“What I find so depressing is that the case highlights the difficulties increasingly encountered by the judiciary at all levels when dealing with litigants in person. Two problems in particular are revealed. The first is how to bring order to the chaos which litigants in person invariably – and wholly understandably – manage to create in putting forward their claims and defences. Judges should not have to micro-manage cases, coaxing and cajoling the parties to focus on the issues that need to be resolved. Judge Thornton did a brilliant job in that regard yet, as this case shows, that can be disproportionately time-consuming. It may be saving the Legal Services Commission which no longer offers legal aid for this kind of litigation but saving expenditure in one public department in this instance simply increases it in the courts. The expense of three judges of the Court of Appeal dealing with this kind of appeal is enormous. The consequences by way of delay of other appeals which need to be heard are unquantifiable. The appeal would certainly never have occurred if the litigants had been represented. With more and more self-represented litigants, this problem is not going to go away. We may have to accept that we live in austere times, but as I come to the end of eighteen years service in this court, I shall not refrain from expressing my conviction that justice will be ill served indeed by this emasculation of legal aid.”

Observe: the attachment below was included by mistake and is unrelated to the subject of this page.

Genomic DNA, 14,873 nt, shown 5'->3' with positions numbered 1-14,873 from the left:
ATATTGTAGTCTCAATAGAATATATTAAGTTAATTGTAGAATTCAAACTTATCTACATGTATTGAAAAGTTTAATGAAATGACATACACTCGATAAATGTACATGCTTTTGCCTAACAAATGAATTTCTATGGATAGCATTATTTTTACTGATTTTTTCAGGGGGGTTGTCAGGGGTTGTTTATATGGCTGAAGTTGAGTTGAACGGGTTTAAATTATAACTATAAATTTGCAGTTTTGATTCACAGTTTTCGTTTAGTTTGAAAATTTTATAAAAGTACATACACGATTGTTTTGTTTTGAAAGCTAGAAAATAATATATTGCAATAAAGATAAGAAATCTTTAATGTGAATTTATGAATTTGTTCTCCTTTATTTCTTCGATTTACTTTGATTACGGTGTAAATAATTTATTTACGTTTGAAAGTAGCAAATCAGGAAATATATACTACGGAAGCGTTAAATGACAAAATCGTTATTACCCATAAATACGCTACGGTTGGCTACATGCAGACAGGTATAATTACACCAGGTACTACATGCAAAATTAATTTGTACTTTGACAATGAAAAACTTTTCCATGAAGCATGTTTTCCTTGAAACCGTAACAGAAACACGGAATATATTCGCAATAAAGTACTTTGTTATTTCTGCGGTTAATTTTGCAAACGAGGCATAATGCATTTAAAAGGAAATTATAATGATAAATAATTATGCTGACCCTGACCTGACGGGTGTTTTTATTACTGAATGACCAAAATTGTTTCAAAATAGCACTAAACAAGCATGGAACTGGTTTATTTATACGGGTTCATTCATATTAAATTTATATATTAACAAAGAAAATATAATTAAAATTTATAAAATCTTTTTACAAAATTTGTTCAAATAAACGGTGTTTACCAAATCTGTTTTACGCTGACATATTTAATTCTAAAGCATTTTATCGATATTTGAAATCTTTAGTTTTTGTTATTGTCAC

More details about how legal aid is changing here here.
Realistically, it is likely that very few solicitors indeed will continue to offer employment law on legal aid; the key difficulty will be finding a solicitor who can act for you in cases of this sort.
Also changing this month are the rules on:
Redundancy: Where 100 or more employees are involved, the minimum period for collective redundancy consultation is reduced from 90 days to at least 45 days before the first dismissal occurs.
SSP, SMP, etc: The weekly rate of statutory sick pay increases from £85.85 to £86.70. The weekly rate of statutory maternity, paternity and adoption pay increase from £135.45 to £136.78.
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Thursday 1st December 2011 at 10:46am
Over the last twelve months the Coalition government has been developing its plans for law in general and Employment Tribunals in particular.